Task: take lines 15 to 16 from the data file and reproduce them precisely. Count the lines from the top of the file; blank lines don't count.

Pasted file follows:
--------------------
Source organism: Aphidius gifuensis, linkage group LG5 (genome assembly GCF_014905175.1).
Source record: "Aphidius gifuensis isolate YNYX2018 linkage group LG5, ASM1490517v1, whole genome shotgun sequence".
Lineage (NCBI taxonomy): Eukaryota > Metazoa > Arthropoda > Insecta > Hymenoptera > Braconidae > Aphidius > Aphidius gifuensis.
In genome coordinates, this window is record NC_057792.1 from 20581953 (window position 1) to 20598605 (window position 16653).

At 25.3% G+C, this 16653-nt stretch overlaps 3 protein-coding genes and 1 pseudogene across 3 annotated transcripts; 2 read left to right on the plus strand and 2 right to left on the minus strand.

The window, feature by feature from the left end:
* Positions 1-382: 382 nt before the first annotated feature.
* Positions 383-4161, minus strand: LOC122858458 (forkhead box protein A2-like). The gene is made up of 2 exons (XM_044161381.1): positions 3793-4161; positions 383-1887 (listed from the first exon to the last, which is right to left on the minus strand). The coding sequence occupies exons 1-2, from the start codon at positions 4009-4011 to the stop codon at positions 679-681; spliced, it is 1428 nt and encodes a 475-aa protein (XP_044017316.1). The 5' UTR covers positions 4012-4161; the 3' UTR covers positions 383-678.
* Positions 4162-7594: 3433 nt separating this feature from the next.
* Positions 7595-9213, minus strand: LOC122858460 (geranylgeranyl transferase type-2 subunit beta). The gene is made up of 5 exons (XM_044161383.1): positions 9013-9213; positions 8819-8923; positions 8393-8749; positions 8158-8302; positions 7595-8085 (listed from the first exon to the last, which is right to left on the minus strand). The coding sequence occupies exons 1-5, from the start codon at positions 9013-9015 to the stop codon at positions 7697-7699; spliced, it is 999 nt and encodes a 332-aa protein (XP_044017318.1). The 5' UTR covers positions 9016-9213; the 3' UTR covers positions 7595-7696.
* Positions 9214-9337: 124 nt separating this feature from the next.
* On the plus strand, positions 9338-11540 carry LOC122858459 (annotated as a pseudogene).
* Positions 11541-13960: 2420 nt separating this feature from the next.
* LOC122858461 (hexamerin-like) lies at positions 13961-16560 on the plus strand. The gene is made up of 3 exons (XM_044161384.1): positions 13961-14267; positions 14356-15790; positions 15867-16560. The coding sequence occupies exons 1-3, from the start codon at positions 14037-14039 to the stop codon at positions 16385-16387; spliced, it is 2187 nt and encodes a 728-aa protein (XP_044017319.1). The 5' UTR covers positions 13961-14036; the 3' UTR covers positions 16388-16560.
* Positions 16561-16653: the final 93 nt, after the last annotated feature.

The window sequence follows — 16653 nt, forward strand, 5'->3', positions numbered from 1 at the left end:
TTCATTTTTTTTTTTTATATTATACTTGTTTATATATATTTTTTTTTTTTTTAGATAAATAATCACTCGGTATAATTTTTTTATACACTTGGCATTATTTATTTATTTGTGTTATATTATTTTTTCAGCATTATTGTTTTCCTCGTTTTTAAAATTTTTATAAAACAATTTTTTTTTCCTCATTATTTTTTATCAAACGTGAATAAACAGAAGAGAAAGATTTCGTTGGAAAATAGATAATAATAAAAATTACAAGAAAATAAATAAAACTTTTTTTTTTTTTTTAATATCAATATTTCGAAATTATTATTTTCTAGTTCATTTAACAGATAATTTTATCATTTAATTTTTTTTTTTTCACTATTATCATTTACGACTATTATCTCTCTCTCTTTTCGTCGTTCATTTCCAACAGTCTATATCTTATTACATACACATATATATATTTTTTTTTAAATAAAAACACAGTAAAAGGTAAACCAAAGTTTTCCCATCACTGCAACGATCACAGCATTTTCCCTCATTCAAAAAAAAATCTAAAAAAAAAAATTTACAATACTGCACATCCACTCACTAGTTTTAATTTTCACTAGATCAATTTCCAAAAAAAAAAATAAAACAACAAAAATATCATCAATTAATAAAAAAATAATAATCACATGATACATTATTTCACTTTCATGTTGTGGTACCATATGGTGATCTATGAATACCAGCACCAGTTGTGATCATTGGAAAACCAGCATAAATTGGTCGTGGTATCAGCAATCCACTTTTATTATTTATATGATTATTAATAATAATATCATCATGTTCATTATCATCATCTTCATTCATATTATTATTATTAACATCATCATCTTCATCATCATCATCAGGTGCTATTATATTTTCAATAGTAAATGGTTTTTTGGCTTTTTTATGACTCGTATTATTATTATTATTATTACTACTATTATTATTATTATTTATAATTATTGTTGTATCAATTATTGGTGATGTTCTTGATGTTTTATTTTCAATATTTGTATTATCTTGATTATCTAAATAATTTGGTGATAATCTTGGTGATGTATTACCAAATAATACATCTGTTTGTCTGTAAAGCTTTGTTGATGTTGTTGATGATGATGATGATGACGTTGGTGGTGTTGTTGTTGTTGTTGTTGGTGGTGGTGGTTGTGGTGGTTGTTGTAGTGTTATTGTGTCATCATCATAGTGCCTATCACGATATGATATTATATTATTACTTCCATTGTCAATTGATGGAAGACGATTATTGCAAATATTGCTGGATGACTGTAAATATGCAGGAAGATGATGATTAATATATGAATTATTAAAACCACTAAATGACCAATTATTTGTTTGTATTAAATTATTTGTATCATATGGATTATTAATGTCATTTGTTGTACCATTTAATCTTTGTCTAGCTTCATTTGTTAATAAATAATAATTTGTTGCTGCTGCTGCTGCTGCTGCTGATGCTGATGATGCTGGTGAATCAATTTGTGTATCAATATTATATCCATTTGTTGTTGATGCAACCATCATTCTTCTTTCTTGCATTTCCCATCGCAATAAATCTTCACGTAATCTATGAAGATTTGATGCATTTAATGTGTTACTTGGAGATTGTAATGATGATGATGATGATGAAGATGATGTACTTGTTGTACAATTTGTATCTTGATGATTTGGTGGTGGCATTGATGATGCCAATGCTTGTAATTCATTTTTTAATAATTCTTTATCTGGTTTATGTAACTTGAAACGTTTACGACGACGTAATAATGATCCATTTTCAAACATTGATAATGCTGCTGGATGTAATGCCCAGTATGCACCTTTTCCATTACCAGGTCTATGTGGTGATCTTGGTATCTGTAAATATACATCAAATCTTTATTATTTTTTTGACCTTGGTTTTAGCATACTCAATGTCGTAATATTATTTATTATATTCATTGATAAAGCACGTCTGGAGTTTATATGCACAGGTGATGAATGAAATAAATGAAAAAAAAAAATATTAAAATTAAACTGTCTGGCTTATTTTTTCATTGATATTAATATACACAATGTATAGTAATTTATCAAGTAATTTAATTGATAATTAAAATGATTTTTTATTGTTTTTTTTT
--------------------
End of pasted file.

* Positions 16561-16653: the final 93 nt, after the last annotated feature.

The window sequence follows — 16653 nt, forward strand, 5'->3', positions numbered from 1 at the left end: